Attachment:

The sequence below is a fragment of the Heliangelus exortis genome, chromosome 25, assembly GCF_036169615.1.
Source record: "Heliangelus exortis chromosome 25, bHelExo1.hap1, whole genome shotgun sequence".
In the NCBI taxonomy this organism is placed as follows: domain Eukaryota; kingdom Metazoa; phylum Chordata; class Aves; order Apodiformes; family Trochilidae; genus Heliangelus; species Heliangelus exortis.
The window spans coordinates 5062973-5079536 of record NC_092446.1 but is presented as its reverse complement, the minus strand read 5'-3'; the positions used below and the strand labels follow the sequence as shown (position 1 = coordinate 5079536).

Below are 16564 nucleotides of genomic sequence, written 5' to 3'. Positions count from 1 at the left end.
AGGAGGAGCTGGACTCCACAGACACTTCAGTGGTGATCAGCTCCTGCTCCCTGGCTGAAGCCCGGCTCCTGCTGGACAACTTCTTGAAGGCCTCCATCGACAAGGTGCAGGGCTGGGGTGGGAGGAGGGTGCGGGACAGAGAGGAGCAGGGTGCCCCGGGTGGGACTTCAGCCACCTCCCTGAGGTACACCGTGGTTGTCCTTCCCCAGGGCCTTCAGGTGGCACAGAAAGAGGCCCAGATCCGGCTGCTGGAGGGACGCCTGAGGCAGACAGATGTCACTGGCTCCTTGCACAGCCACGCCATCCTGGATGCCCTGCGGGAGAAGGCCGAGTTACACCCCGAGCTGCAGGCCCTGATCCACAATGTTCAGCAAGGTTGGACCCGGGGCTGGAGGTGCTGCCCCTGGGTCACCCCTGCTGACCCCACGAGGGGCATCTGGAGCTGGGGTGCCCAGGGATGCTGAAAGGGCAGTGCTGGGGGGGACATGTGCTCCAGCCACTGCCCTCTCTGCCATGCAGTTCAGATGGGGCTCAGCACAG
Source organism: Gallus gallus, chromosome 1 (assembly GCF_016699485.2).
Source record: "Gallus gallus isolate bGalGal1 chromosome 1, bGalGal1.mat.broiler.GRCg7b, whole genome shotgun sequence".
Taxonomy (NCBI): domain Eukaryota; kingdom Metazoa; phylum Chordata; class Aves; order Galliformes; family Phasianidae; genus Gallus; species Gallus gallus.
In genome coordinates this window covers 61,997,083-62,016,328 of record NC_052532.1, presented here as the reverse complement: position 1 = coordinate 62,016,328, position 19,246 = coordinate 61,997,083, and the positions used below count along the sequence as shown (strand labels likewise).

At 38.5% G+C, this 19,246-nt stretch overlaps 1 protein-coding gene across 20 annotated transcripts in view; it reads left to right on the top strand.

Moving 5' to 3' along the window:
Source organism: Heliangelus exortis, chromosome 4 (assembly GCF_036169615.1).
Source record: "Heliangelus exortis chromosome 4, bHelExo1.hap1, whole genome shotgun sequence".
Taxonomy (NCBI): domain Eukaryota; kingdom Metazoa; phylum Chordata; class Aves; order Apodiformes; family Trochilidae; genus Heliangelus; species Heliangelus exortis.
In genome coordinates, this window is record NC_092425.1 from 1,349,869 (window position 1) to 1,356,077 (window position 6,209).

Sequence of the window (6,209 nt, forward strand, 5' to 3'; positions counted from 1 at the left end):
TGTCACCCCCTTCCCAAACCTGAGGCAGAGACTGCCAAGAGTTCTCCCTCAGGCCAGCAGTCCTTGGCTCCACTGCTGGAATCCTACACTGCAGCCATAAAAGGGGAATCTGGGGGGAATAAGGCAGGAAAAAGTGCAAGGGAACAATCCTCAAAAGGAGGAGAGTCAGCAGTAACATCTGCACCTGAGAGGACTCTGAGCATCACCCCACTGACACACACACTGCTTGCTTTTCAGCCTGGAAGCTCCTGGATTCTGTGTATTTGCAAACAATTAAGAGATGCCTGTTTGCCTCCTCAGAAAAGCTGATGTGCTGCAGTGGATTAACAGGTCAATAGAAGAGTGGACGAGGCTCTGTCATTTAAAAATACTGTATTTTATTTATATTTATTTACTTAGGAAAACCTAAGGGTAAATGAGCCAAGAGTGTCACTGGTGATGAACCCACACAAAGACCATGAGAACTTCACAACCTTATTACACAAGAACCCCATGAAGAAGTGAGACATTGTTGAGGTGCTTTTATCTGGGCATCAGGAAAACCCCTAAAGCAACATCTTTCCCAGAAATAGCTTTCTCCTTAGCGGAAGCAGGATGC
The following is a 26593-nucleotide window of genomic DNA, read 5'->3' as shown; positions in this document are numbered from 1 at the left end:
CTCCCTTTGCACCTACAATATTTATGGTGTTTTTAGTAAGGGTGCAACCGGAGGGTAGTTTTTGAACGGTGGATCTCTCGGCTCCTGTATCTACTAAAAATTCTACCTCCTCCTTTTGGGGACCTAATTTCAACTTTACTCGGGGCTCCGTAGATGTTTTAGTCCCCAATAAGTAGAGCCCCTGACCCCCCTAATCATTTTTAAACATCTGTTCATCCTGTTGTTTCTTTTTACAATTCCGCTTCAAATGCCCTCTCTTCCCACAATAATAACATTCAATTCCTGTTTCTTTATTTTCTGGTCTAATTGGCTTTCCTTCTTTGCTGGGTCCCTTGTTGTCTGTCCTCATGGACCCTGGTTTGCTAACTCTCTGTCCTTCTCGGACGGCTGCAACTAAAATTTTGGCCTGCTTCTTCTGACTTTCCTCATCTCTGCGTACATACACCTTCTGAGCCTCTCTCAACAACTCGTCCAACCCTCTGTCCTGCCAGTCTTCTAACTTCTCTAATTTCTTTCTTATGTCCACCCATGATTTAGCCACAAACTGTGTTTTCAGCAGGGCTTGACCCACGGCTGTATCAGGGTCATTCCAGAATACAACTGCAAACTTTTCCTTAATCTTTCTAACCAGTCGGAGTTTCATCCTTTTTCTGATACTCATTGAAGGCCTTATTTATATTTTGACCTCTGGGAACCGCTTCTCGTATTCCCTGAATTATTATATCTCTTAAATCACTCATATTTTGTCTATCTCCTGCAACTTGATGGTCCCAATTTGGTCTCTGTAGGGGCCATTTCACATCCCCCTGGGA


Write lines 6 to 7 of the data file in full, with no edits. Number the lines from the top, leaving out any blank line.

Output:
AGGAGGAGCTGGACTCCACAGACACTTCAGTGGTGATCAGCTCCTGCTCCCTGGCTGAAGCCCGGCTCCTGCTGGACAACTTCTTGAAGGCCTCCATCGACAAGGTGCAGGGCTGGGGTGGGAGGAGGGTGCGGGACAGAGAGGAGCAGGGTGCCCCGGGTGGGACTTCAGCCACCTCCCTGAGGTACACCGTGGTTGTCCTTCCCCAGGGCCTTCAGGTGGCACAGAAAGAGGCCCAGATCCGGCTGCTGGAGGGACGCCTGAGGCAGACAGATGTCACTGGCTCCTTGCACAGCCACGCCATCCTGGATGCCCTGCGGGAGAAGGCCGAGTTACACCCCGAGCTGCAGGCCCTGATCCACAATGTTCAGCAAGGTTGGACCCGGGGCTGGAGGTGCTGCCCCTGGGTCACCCCTGCTGACCCCACGAGGGGCATCTGGAGCTGGGGTGCCCAGGGATGCTGAAAGGGCAGTGCTGGGGGGGACATGTGCTCCAGCCACTGCCCTCTCTGCCATGCAGTTCAGATGGGGCTCAGCACAG
Source organism: Gallus gallus, chromosome 1 (assembly GCF_016699485.2).